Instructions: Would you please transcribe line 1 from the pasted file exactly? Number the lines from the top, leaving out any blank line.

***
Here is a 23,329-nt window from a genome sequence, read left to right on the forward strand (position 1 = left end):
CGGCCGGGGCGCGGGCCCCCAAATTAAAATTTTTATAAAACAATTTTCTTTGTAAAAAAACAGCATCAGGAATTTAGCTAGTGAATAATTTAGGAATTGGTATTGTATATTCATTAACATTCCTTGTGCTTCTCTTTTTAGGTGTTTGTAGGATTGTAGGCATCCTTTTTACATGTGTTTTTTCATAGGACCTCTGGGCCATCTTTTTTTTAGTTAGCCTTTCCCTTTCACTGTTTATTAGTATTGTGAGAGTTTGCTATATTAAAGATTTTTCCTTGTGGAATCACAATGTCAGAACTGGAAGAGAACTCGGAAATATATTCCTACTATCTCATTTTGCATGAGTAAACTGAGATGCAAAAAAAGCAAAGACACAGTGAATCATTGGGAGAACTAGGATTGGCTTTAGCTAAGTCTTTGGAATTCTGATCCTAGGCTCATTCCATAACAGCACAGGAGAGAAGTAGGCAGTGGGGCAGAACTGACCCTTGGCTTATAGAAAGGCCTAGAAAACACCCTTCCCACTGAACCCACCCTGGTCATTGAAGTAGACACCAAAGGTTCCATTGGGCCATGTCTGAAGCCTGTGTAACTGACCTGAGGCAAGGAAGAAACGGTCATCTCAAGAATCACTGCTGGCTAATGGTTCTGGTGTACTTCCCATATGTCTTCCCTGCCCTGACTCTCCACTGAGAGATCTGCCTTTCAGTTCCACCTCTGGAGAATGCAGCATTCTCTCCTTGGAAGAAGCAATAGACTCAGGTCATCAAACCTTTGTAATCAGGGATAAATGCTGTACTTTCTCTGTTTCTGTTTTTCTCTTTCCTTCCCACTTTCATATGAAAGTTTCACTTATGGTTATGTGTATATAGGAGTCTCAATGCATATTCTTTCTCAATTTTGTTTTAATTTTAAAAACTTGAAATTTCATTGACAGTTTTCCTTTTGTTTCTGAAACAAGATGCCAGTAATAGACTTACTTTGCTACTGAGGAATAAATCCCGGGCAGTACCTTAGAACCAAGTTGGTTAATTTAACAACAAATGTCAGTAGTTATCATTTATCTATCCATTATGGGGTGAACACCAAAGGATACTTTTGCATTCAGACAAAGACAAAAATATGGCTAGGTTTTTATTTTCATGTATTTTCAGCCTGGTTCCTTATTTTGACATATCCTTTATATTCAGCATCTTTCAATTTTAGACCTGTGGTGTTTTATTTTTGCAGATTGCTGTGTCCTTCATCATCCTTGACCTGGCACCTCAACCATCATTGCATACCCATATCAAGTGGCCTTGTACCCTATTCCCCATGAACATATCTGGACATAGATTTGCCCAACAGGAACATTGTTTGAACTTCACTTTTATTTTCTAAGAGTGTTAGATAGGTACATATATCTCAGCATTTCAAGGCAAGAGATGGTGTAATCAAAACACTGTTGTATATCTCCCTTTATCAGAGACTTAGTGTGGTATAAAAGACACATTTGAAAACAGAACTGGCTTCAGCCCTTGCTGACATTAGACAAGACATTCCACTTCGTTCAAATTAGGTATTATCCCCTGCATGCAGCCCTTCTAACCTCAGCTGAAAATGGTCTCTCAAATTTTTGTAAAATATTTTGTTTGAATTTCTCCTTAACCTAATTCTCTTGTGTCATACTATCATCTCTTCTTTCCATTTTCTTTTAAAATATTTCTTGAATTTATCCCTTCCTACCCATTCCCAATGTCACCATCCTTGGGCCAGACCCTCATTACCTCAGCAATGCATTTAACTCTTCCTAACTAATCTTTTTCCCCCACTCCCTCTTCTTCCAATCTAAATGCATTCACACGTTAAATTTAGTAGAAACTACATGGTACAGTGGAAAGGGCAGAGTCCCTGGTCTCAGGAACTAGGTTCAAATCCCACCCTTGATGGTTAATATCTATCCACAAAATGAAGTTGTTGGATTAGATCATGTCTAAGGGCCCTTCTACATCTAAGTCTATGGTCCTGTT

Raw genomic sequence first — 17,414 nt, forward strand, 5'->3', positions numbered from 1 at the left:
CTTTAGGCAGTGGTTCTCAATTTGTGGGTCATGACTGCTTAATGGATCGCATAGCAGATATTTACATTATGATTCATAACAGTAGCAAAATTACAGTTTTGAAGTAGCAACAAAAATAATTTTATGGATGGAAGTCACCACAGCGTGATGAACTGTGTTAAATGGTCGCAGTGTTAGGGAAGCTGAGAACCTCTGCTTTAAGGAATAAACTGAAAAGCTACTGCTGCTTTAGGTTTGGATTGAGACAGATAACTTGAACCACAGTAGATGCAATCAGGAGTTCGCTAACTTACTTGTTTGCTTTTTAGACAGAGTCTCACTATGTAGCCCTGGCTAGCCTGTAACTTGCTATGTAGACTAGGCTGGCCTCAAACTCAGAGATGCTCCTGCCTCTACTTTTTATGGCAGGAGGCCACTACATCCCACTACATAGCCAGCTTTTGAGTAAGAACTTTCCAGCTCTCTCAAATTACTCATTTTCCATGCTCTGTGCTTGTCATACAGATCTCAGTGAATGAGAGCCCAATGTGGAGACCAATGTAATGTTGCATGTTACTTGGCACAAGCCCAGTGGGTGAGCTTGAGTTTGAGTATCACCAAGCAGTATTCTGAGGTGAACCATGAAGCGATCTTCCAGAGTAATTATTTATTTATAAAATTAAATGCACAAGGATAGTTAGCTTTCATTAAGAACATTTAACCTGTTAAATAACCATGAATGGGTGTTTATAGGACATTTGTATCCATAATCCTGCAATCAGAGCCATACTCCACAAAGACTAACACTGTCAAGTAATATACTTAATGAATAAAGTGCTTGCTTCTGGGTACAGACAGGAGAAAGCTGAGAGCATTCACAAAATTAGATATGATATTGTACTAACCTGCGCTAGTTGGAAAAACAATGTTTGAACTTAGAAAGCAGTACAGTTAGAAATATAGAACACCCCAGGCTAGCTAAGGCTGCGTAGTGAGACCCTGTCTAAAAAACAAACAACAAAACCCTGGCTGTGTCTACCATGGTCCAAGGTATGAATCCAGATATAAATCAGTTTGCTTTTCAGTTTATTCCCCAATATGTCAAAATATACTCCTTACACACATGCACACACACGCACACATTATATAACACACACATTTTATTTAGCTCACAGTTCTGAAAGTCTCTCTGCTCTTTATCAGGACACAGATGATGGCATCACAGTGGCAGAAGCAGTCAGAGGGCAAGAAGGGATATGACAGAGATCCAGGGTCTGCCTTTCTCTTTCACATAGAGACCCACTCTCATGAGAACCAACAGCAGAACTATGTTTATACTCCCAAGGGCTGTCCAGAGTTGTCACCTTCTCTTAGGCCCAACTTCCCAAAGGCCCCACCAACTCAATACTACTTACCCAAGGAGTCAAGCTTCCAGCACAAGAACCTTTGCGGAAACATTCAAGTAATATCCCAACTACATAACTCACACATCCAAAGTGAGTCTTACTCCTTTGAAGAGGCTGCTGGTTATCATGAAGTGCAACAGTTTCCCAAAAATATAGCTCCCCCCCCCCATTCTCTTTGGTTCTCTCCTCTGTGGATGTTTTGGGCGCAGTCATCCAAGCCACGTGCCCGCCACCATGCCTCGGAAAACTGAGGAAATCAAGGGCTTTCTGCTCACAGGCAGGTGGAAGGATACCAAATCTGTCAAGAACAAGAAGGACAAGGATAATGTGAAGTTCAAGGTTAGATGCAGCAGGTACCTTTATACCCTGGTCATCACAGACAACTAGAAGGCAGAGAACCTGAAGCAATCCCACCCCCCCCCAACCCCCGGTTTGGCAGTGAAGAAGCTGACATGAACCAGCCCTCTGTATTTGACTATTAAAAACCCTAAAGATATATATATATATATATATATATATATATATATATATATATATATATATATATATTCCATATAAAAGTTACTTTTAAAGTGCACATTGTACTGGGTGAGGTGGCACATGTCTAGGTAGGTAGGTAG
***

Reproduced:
Here is a 23,329-nt window from a genome sequence, read left to right on the forward strand (position 1 = left end):